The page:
Author Topic: Kolbach of Weyermann Malts  (Read 1280 times)

musseldoc

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Kolbach of Weyermann Malts
« on: April 15, 2014, 05:44:23 PM »
I have always heard to make a great german lager, you need to use german malts, hops, yeast and water and also  use a german process.  Typically, a 20-30 minute protein rest is standard in german brewing, and as I read "Altbier" from the BA series Dornbusch states that one of the most critical steps for a truly genuine Alt is the protein rest.  I scanned the sides of my bags of weyermann malts to get their batch analysis sheets, and all of them (pils, boh pils, floor malted boy pils, vienna and munich) all have a kolbach index ranging from 41.1-42.0.  Additionally, their % protein range from 10.0-10.2.  I understand that if the Kolbach is over 38 or if the protein is under 12%, that you should never do a protein rest. 

I guess my question is, how do I brew a great german lager or alt with these german malts if they are not suitable for protein rests?  Are german malts the exception to the kolbach rule of thumb, or have the german companies designed their malts to be used with single infusion mashes?  Is there still any way to get that thick german head on a beer with process and without simply loading it up with carapils?

Offline klickitat jim

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Re: Kolbach of Weyermann Malts
« Reply #1 on: April 15, 2014, 05:59:49 PM »
IMHO I would not take that "true german rule" too seriously. If I did a protein rest it would be a real breif one.

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Re: Kolbach of Weyermann Malts
« Reply #2 on: April 15, 2014, 06:16:37 PM »
That book was written a long time ago.  Malts have changed a lot since then.
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musseldoc

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Re: Kolbach of Weyermann Malts
« Reply #3 on: April 15, 2014, 06:36:36 PM »
Then what do you do to get that thick, creamy, long lasting foam now that German malts are highly modified? 


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Offline denny

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Re: Kolbach of Weyermann Malts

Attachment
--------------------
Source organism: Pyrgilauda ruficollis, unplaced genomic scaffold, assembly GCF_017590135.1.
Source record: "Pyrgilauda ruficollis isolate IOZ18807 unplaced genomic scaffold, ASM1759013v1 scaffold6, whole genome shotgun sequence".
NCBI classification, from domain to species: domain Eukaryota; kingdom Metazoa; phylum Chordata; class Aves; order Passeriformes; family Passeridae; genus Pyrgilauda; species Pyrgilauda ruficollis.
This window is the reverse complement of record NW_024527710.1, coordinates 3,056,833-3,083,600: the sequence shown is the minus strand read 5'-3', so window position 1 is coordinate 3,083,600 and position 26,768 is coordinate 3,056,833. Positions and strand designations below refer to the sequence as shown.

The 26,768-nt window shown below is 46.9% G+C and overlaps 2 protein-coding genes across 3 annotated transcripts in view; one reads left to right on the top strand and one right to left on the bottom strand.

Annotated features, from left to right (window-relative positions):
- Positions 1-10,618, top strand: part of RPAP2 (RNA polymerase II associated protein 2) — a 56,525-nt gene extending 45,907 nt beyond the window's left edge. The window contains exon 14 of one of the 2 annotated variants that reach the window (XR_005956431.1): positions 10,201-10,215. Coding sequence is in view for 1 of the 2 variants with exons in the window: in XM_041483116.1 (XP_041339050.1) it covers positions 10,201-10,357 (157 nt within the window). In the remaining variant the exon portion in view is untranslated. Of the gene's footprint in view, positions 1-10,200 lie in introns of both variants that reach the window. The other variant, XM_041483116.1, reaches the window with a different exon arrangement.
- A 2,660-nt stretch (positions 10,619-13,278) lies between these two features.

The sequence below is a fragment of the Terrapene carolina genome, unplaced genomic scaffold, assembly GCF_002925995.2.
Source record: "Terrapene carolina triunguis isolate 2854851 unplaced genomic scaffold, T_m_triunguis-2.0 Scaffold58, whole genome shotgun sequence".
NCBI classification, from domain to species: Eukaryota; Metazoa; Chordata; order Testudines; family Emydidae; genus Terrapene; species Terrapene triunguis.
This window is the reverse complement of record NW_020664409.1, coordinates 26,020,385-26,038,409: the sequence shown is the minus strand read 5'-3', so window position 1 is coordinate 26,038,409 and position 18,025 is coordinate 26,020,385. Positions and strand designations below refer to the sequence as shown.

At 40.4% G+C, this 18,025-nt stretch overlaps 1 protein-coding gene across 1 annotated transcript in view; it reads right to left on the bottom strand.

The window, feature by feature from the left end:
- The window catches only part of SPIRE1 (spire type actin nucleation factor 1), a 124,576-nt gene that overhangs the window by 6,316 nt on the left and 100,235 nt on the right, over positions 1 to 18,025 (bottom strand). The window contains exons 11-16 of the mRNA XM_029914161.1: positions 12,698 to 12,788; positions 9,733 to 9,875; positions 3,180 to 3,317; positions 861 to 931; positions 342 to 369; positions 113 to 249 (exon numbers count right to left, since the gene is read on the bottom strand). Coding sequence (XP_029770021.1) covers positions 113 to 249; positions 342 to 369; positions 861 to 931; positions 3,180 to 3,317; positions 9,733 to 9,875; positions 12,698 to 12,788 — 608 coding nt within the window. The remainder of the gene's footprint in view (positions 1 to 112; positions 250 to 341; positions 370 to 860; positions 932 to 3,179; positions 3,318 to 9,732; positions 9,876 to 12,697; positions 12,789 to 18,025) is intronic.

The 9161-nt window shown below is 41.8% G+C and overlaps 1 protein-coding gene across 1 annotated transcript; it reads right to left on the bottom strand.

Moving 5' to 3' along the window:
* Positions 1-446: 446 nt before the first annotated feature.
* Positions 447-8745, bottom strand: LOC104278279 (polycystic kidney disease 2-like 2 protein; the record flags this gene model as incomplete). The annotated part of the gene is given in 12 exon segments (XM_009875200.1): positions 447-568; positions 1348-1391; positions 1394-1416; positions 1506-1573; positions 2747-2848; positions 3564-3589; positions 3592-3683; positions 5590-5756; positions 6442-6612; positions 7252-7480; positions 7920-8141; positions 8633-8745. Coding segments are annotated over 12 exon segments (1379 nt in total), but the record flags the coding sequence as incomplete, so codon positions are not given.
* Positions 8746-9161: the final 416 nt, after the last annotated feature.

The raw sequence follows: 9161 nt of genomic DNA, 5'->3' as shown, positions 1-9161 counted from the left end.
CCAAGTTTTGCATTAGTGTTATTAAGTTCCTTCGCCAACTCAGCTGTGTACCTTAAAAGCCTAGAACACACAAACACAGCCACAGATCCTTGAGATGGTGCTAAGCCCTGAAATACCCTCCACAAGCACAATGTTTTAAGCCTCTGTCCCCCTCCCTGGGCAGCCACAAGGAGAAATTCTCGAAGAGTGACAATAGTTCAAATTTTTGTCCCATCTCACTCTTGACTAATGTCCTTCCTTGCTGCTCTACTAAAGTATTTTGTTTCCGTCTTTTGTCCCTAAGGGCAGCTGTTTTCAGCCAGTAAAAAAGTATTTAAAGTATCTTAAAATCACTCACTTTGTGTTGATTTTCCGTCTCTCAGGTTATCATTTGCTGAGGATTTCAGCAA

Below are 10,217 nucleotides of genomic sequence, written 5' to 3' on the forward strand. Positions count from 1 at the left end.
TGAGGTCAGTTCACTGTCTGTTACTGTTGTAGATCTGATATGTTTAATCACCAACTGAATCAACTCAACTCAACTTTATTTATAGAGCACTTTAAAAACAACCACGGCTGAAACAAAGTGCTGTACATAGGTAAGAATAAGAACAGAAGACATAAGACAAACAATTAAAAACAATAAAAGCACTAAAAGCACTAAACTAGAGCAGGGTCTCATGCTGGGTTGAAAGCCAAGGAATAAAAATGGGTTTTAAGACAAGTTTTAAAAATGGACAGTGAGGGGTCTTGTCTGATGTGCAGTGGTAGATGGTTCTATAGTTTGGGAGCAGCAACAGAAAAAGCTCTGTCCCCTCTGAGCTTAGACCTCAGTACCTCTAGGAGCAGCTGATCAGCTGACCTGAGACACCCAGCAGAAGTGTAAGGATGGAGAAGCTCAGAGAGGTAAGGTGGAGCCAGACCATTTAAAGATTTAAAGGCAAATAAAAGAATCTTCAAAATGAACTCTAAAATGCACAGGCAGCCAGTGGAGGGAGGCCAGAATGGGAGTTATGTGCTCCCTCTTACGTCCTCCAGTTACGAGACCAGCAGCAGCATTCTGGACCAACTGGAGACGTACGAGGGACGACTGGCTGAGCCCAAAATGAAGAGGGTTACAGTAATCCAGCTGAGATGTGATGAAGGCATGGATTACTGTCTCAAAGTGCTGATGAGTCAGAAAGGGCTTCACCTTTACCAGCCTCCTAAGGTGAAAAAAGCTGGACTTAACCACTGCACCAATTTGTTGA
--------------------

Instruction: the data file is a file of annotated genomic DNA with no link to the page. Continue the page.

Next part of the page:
« Reply #4 on: April 15, 2014, 06:42:21 PM »
Then what do you do to get that thick, creamy, long lasting foam now that German malts are highly modified? 


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Mash and ferment them correctly...

http://byo.com/stories/item/693-getting-good-beer-foam-techniques

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musseldoc

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Re: Kolbach of Weyermann Malts
« Reply #5 on: April 15, 2014, 06:59:41 PM »
If you can't do protein rest, then what do you mean by 'mash correctly'?


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Offline morticaixavier

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Re: Kolbach of Weyermann Malts
« Reply #6 on: April 15, 2014, 08:09:50 PM »
If you can't do protein rest, then what do you mean by 'mash correctly'?


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check out the link Denny posted. it's enlightening. I don't do protein rests and don't use carapils (which is dubious as a foam aid at any rate) or wheat most of the time and have very little issue getting good foam. IN fact, protein rests are more likely to reduce your foam as they break down the protein needed to form the fabulous foam (say that ten times with marbles in your mouth and you'll never need a dentist again).

seriously though, read that BYO article. one of the things it mentions is a simple test to find out what your problem actually is (assuming you only have the one). shake up a sample and pour it into a tall narrow glass. if a head forms and disapears it's not lack of protein that's your problem. could be too high a fermentation temp or a variety of other causes. if no head forms then worry about the protein.
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Re: Kolbach of Weyermann Malts
« Reply #7 on: April 17, 2014, 04:20:54 AM »